We need to make sure those who do the people's work in Washington are actually doing it -- not worrying about former or future bosses at the public's expense.
Americans should not have to live in fear that they will go bankrupt if they get sick. People should not have to go without the medication they need just because their elected officials aren't willing to challenge the drug lobby. The public is fed up, and they have a right to be fed up.
The Fed is famous for raising rates prematurely, seeing ghosts of inflation. But there is no inflation on the horizon -- the bigger worry is deflation. In fact, the inflation rate is well below the Fed's own target of two percent. And the Fed is the only game in town. On balance, I think the opponents of a rate hike have the better argument. But consider for a moment that last assumption -- that the Fed is the only game in town. The larger issue, which is getting submerged in the great debate about raising rates, is that the Fed should not be the only game in town. With fiscal stimulus ruled out politically, pressure is on the Fed to be the sole engine of growth. Yet the central bank can only do so much.
When Hillary compares the Republicans to "terrorists" and suggests they will round up undocumented immigrants and put them in "box cars," evoking memories of the Holocaust, she changes the focus from the absurdity of their positions to scrutiny of hersel
It is tragically ironic that President Obama is allowing Shell to move forward with oil drilling when the Arctic is already being impacted by climate change.
It will be interesting to watch pro-gun zealots spin the news about how guns protect us from crime when gun sales continue to soar but so does violent crime.
Given the fragile state of abortion rights today, and the determination of those who would undo them further, Pollitt's book offers an important rallying cry. Her analysis is not perfect, but on the whole, her argument is persuasive -- and necessary.
We cannot make this mistake again. We cannot let this election ignore the elephant in the room again. The system is rigged. And no matter how inspiring or angry or stubborn or passionate the next president is, if he or she doesn't make fixing democracy the first priority, then as Obama told us, "nothing else is going to change."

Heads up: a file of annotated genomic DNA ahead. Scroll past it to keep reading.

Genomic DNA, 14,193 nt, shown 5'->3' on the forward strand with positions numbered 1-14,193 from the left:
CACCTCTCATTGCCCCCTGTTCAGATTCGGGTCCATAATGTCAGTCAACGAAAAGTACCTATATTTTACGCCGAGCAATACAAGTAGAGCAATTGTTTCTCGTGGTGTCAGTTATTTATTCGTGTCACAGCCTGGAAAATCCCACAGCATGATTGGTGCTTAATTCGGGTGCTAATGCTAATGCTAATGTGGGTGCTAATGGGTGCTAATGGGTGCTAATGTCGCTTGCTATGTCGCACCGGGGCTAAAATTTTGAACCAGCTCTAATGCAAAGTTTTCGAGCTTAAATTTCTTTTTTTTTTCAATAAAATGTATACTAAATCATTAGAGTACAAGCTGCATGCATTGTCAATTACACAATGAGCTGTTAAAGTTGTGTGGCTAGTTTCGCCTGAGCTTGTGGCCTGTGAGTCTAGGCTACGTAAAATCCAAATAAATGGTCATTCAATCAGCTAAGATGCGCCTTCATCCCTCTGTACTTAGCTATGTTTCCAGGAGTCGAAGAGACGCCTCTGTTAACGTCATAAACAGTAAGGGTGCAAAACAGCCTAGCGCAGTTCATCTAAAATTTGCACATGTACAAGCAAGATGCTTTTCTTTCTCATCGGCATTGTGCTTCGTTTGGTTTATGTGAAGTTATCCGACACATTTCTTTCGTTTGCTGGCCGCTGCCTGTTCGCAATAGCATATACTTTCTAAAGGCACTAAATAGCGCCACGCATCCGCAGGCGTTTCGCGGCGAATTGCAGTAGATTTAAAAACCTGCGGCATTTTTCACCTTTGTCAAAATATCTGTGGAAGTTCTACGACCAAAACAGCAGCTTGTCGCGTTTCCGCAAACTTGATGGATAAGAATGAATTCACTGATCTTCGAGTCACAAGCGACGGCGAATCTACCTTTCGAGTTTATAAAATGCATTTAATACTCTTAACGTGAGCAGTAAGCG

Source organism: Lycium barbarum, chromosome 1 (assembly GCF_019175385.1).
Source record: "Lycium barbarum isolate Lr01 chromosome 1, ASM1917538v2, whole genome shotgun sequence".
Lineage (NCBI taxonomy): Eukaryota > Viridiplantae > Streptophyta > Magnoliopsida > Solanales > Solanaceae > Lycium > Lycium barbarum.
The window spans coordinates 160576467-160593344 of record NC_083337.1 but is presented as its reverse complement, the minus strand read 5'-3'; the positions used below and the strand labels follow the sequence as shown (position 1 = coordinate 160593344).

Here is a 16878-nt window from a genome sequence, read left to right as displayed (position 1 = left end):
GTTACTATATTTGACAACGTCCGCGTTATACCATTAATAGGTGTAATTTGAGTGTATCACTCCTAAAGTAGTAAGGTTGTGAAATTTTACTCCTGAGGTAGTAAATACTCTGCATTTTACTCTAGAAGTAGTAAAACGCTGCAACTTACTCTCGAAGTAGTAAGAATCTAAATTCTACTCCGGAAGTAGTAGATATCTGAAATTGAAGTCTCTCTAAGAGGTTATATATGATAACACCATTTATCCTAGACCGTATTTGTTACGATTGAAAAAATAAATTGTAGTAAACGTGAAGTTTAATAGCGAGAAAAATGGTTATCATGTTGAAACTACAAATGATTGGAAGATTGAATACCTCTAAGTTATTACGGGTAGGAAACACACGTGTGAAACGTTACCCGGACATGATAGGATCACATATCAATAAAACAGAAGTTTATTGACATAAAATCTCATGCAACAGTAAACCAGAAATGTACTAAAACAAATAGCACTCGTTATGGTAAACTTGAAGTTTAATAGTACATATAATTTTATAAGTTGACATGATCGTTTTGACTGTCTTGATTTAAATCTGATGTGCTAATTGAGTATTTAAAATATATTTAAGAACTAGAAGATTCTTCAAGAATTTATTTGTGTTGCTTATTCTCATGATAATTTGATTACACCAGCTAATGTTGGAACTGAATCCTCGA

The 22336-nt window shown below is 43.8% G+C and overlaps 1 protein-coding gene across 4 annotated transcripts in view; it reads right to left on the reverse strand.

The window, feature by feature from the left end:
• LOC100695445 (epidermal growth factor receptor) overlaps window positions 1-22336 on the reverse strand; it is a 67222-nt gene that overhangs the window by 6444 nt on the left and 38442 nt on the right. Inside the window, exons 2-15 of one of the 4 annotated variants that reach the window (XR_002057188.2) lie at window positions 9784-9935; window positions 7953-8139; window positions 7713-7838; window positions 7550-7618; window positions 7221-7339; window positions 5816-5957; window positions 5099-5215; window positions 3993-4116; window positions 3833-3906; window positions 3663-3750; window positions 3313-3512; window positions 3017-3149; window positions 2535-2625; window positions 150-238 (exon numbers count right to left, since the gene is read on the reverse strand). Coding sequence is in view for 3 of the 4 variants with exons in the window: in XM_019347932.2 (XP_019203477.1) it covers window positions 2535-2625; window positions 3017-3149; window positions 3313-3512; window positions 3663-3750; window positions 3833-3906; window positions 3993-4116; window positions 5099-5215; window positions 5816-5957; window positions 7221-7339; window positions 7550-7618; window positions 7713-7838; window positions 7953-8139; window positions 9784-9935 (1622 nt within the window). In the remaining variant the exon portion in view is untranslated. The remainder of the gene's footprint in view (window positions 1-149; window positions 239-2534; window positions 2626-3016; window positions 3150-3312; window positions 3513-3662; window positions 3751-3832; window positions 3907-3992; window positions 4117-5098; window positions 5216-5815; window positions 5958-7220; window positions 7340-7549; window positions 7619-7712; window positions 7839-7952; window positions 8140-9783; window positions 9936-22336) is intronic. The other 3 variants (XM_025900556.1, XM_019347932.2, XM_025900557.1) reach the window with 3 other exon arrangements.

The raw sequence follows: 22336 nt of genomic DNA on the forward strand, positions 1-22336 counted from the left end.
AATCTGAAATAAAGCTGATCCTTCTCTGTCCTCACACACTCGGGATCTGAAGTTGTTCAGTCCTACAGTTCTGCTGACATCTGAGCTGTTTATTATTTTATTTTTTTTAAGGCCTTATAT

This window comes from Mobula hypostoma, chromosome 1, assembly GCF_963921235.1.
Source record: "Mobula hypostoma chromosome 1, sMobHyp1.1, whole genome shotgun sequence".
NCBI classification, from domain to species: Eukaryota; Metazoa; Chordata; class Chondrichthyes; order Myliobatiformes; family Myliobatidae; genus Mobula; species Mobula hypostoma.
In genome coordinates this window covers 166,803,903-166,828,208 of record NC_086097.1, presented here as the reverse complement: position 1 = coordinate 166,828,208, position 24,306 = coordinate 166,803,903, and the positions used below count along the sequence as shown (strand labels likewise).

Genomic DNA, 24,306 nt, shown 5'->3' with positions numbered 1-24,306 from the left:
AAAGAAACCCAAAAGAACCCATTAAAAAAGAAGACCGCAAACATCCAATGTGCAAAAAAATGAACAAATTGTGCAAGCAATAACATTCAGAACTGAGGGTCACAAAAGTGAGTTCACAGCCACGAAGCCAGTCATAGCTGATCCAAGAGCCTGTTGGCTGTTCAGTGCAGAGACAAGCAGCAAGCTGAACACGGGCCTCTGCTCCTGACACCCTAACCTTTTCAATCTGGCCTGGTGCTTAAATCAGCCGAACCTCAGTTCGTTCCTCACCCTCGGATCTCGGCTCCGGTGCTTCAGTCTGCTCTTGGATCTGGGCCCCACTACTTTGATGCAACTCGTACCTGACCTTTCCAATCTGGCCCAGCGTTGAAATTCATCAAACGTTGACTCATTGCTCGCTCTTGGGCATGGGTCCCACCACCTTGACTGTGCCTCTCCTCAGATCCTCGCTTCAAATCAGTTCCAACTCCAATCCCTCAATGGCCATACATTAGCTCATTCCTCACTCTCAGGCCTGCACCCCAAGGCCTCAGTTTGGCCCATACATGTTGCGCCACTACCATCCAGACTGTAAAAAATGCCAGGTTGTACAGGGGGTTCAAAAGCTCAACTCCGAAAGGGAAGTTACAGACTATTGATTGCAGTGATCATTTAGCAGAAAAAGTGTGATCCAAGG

Ten years after people were left to fend for themselves post-Katrina, we should all agree that inability to pay cannot mean inability to secure justice. Agreement on this principle, however, is not enough.
Beyond the constitutional infringements, there are other significant consequences of "submit now-and-sue later," including the unavoidable loss of law enforcement legitimacy, and the cost of settlements brought by victims, a price ultimately paid by taxpayers.
We have to come to terms with the dismaying truth that public opinion, in individuals and in aggregate, is only exceptionally the outcome of an informed and thoughtful process of deliberation.
Dodd-Frank. ObamaCare. And most recently, Social Security, on the occasion of its 80th birthday this month. All have been blasted of late, if not since inception. And in each case, the charge is the same: Complexity.
At our just-completed summer meeting of the Democratic National Committee, we circulated a "Special Letter to the President" wherein we asked our DNC colleagues to sign the letter supporting President Barack Obama's leadership in negotiating an agreement that would place strict limits on Iran's nuclear program.
The conservative play on Benghazi and Clinton's emails is nothing short of despicable. Perhaps we are witnessing the consequences of a right wing reeling from Obama's successful presidency; perhaps this is a manifestation of conservative desperation.
This is a step in a very positive direction. However the president can't get an "A" in my book until his administration does something to address the eco-education gap among adults.
ALEC and its members, including the American Federation for Children (AFC), have become more powerful than our citizens' voices at the State Capitol. Despite massive public urging for adequate K-12 public education funding, Republicans legislators aren't listening.
Just like anything that resides in our unconscious, our biases can rear their misinformed heads and lead us to say or do some pretty stinky stuff sometimes. When we do, here's a list of suggestions that might help to process that lousy feeling, grow through it, take responsibility for ourselves, and become less likely to act out our biases in the future.
I strongly support the NLRB's amended standard for determining joint-employer status. Workers should not be prevented from bargaining with the companies that help set their wages, benefits, schedules and workplace conditions. This ruling will restore workers' rights.
The VA should be the fulfillment of a promise: health care in the service of those way we claim to honor most, those who have worn the uniform and offered the last, full measure of their worth for their nation. It has become, in reality, a vending machine.